2. Fake cutting/self-harm. This is what I call it when people purposely cut or hurt themselves in places that are easily seen, or they know someone will see them. People who hurt themselves on purpose usually try to hide it, because they feel embarrassed.

These people usually let people know what they are doing or "accidentally" letting their scars show.

3. They think its cool. For, some reason people have it in their heads that having anxiety/depression is cool. They now have an excuse for acting a certain way or not wanting to something.

This one has a lot to do with not wanting to do things. You can tell your teacher you do not want to give a speech because you have anxiety. (Now this one hits really close to home because I actually do have anxiety and I had one class that was so bad I threw up every time I went to that class, in the end I had to drop it and take it the next semester with a different teach. This was embarrassing to me, and I do not understand why people lie about it, when it actually happens to people.)

4. Its all in your head. No, its more than that. You feel it in your whole body, it can start in your head and then some days it feels like you cannot breathe. Yes, your mind plays tricks on you and a lot of it has to do with what is going on inside of your head, but its just everything piled on top of each other.

5. You can snap out of it. No, that is not how that works. You have to work at it all of the time and just like anything else you can always fall back into it.

Depression is not something people really want to talk about or listen to someone talk about. It is common curtesy to ask people, "How are you?" But most people do not want a real answer they just want you to say, I am good, or i'm fine. When in reality most people have something going on with them they just do not want to bother people with their problems. Maybe, if we could talk about these things it would help a lot of people out and if they have depression or anxiety they can get the help that they need.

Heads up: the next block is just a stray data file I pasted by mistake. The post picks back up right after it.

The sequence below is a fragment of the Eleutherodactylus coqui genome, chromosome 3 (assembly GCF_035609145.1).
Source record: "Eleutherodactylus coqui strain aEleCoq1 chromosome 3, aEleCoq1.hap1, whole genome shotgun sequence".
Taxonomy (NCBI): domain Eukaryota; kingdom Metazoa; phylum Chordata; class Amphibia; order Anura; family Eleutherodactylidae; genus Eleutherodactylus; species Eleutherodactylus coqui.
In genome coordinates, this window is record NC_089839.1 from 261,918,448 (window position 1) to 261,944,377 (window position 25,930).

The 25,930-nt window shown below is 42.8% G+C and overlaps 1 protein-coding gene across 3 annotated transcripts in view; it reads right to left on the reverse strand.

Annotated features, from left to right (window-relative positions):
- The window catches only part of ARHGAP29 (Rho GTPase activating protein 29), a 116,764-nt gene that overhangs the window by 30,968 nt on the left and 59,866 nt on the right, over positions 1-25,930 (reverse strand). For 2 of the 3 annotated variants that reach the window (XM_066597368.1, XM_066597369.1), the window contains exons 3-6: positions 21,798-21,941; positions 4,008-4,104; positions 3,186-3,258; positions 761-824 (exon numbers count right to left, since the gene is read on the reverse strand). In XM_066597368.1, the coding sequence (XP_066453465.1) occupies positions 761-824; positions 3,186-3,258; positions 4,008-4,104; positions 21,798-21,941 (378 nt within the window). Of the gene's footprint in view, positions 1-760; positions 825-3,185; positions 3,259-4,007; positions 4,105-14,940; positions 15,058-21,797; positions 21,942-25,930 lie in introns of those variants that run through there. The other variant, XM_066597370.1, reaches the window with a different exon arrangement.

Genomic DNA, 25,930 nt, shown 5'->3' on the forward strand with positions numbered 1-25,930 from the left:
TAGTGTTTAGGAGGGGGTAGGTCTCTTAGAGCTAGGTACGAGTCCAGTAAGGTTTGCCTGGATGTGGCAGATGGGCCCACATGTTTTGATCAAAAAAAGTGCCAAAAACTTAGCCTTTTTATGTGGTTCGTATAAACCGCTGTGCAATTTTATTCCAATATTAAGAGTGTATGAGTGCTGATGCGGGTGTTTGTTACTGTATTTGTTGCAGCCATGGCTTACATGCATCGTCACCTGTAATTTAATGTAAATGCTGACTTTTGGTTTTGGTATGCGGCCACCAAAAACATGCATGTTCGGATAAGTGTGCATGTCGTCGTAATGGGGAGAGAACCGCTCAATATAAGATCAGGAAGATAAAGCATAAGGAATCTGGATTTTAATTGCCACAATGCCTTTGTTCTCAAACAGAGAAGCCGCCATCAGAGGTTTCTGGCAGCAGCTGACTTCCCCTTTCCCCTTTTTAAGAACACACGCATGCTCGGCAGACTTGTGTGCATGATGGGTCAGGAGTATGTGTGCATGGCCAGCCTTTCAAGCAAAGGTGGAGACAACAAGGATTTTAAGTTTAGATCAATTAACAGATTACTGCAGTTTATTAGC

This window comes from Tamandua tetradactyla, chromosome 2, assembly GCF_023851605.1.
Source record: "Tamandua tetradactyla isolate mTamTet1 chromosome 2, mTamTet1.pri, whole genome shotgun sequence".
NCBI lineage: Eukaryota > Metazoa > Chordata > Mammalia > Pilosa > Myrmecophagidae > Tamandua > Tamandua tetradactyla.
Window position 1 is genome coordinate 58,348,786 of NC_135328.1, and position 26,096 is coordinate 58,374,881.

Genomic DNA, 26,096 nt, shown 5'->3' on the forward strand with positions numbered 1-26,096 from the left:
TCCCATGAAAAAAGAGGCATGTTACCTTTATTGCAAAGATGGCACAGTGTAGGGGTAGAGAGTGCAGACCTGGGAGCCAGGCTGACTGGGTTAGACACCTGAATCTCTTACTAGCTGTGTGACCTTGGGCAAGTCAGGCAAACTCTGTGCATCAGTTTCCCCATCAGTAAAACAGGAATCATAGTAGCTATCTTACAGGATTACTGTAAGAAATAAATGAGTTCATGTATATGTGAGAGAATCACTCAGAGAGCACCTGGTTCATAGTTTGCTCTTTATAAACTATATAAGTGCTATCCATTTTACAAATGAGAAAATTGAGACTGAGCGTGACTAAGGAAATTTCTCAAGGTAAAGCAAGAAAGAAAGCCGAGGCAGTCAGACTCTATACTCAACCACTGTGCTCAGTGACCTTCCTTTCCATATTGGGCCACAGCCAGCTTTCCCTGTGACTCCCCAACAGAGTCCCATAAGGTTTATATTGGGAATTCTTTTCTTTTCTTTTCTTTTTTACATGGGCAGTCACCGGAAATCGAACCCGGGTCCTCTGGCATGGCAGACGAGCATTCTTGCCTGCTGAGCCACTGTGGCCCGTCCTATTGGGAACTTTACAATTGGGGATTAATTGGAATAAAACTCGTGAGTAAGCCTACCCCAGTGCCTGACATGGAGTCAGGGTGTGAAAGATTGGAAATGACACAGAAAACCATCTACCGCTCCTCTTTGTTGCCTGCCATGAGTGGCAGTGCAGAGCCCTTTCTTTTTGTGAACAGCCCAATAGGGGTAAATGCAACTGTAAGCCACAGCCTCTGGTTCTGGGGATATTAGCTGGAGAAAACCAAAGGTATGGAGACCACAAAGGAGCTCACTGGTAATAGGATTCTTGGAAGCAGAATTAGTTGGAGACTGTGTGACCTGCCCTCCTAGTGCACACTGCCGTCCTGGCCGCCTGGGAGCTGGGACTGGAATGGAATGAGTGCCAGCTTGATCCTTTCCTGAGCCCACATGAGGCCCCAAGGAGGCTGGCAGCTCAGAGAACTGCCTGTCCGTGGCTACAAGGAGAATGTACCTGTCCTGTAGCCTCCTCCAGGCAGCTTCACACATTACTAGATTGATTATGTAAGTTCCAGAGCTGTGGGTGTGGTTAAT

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College As Told By Junie B. Jones

A tribute to the beloved author Barbara Parks.
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The Junie B. Jones series was a big part of my childhood. They were the first chapter books I ever read. On car trips, my mother would entertain my sister and me by purchasing a new Junie B. Jones book and reading it to us. My favorite part about the books then, and still, are how funny they are. Junie B. takes things very literally, and her (mis)adventures are hilarious. A lot of children's authors tend to write for children and parents in their books to keep the attention of both parties. Barbara Park, the author of the Junie B. Jones series, did just that. This is why many things Junie B. said in Kindergarten could be applied to her experiences in college, as shown here.

When Junie B. introduces herself hundreds of times during orientation week:

“My name is Junie B. Jones. The B stands for Beatrice. Except I don't like Beatrice. I just like B and that's all." (Junie B. Jones and the Stupid Smelly Bus, p. 1)

When she goes to her first college career fair:

"Yeah, only guess what? I never even heard of that dumb word careers before. And so I won't know what the heck we're talking about." (Junie B. Jones and her Big Fat Mouth, p. 2)

When she thinks people in class are gossiping about her: